The EPA judgments are today often considered as requisite (i.e., neither more nor less stringent than necessary) to protect public health with an adequate margin of safety. According to a ruling in the Supreme Court in 2001, known as Whitman v. American Trucking Associations, Inc., the EPA cannot consider costs when setting or revising NAAQS. Similar judgments have ruled that neither economic nor technological feasibility should be considered when setting air quality standards. The absence of any provision requiring consideration of these factors was no accident; it was the result of a deliberate decision by Congress to subordinate such concerns to the achievement of health goals. In the preparatory work for the Clean Air Act, it had been determined that 1) the health of people is more important than the question of whether the early achievement of ambient air quality standards protective of health is technically feasible; and 2) the growth of the pollution load in many areas, even µg/with the application of available technology, would still be deleterious to public health. In the Lead Industry vs EPA (1980) case this was further investigated. “Subclinical” effects, that is, symptoms that are only detectable by physical examination or laboratory test, should not be considered as adverse health effects that are clearly harmful unless this has been proven, but an adequate margin of safety was allowed.

In the decision of proposing new standards, CASAC chose a conservative approach. Instead of looking at the lowest levels of detecting health effects, they focused on the study-reported mean of the PM2.5 air quality distribution limited to US multi-city or multi-state studies. They noted that there is no specific point in the air quality distribution of any epidemiologic study that represents a “bright line” at, and above which effects have been observed and below which effects have not been observed. Naturally, the bulk of the health events (high data density in the middle portions of the distributions) in each study have been observed, generally at or around the mean concentration. The mean exposure in the chosen US studies were between 8-17 µg/m3. They did report that they identified effects at lower levels (6 and 9 µg/m3), in US studies that provided data also on effects at the lowest quarter of exposure. One study reported effects even lower (5 µg/m3). Looking at Canadian studies with lower means of exposure, effects were identified between 6-10 µg/m3.  The proposed limit values, however, reflect the mean of US studies. The requirement to provide an adequate margin of safety was intended to address uncertainties associated with inconclusive scientific and technical information and to provide a reasonable degree of protection against hazards that research has not yet identified. The margin of safety has not been clearly assessed and the EPA welcomes comments on including effects seen at lower levels or international studies that have been able to study effects in low exposure areas.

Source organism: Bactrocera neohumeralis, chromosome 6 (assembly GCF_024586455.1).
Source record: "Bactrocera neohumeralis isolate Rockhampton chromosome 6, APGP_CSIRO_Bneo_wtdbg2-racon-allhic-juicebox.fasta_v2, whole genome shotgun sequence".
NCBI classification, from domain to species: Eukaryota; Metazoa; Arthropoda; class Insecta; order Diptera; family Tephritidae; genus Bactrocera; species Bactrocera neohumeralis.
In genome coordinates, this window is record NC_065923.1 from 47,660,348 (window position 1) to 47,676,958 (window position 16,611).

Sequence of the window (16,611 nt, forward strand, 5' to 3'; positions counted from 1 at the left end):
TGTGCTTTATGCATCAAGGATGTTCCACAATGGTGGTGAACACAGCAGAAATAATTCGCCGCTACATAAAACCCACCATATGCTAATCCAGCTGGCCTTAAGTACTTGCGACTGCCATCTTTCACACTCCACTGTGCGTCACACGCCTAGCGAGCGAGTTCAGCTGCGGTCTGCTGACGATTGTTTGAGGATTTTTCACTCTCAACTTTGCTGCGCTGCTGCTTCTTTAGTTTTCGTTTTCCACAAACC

When this evaluation was done a health risk assessment was conducted to look at what impact different policy options between 8–12 µg/m3 would have on the population. Although the EPA cannot consider costs in setting or revising NAAQS, they nevertheless analyse the benefits and costs of implementing the standards for the purpose of informing the public. Compared to the current annual standards, air quality adjusted to meet the alternative level of 8 µg/m3 had a four times  larger reduction in mortality than the alternative level of 11 µg/m3.) Under the hypothetical air quality scenarios, disparities exist between different ethnicities with regards to both PM2.5 exposures and PM2.5-attributable mortality risk rates under the current PM NAAQS. When considering the lowest alternative annual standard evaluated – an alternative annual standard of 8 µg/m3 – disparities in exposure are virtually eliminated. The public is now welcome with comments to the proposal of primary annual and 24-hour PM2.5 standards.

Ebba Malmqvist

Proposed Decision for the Reconsideration of the National Ambient Air Quality Standards for Particulate Matter (PM) Link: https://www.epa.gov/pm-pollution/proposed-decision-reconsideration-natio...